In 1963 the world was very different than what we know now. If a person was colored he or she was very inferior. I once talked to an old man at a restaurant in Celina Texas, a small town north of Dallas. The old man told me stories about how colored people were not allowed to cross the railroad tracks. It was an eye-opening conversation as I had never heard first hand experiences of the times of segregation.
During Martin Luther king Junior’s incarceration in Birmingham’s jail, martin wrote a letter to his fellow clergy men. The letter mainly comprised of trying to communicate the truth about Martin’s actions that landed him in jail. The clergy clearly did not know the truth, or didn’t want to know the truth about the goings on in Birmingham city. The other clergy members were critical of Martin’s Luther’s methods of getting the public to know of the atrocities that clearly taking place.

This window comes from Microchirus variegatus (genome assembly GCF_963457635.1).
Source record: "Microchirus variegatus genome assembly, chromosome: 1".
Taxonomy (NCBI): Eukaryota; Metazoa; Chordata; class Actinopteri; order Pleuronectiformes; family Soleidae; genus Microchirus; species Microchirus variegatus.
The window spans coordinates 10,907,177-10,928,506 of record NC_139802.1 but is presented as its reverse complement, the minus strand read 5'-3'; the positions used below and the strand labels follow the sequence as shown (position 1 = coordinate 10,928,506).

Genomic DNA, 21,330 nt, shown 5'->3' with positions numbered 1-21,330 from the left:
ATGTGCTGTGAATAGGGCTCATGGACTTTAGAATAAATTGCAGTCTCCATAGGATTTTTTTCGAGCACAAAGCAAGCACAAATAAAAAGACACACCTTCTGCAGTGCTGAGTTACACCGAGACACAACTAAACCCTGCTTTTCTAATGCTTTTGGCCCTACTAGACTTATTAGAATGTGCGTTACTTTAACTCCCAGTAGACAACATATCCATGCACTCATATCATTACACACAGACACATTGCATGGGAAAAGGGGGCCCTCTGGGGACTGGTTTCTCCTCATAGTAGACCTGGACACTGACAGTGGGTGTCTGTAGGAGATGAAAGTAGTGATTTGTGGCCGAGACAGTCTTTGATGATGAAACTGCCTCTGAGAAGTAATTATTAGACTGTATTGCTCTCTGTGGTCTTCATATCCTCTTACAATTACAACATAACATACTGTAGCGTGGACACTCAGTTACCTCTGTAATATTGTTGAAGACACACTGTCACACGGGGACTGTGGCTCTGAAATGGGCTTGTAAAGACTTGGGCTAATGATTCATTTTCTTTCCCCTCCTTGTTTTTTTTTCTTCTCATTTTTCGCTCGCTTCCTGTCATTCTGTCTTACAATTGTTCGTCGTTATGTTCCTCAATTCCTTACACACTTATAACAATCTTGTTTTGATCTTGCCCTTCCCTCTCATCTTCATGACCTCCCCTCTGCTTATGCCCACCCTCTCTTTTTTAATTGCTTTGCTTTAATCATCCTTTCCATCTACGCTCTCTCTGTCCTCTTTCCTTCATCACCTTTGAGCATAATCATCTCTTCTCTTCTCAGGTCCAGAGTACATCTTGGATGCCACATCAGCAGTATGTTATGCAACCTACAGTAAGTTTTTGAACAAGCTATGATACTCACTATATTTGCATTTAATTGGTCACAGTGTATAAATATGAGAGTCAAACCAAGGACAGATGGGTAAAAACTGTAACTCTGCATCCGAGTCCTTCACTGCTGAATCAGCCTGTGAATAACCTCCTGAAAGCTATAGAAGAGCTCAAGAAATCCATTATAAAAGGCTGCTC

Martin clearly is disgusted with how the other clergy simply want everything to just stay the way it was and just keep going. Obviously, there were very difficult and deep rooted problems in the American spirit and need to be righted, and sitting complacently was not going to help. Martin Luther’s only with was for everyone to live in harmony and obey the laws that were set up, as long as the laws were just and fair. Although just is a difficult word to define, Martin believed that if the laws were truly created by the public and not only by a few people in power, it was just.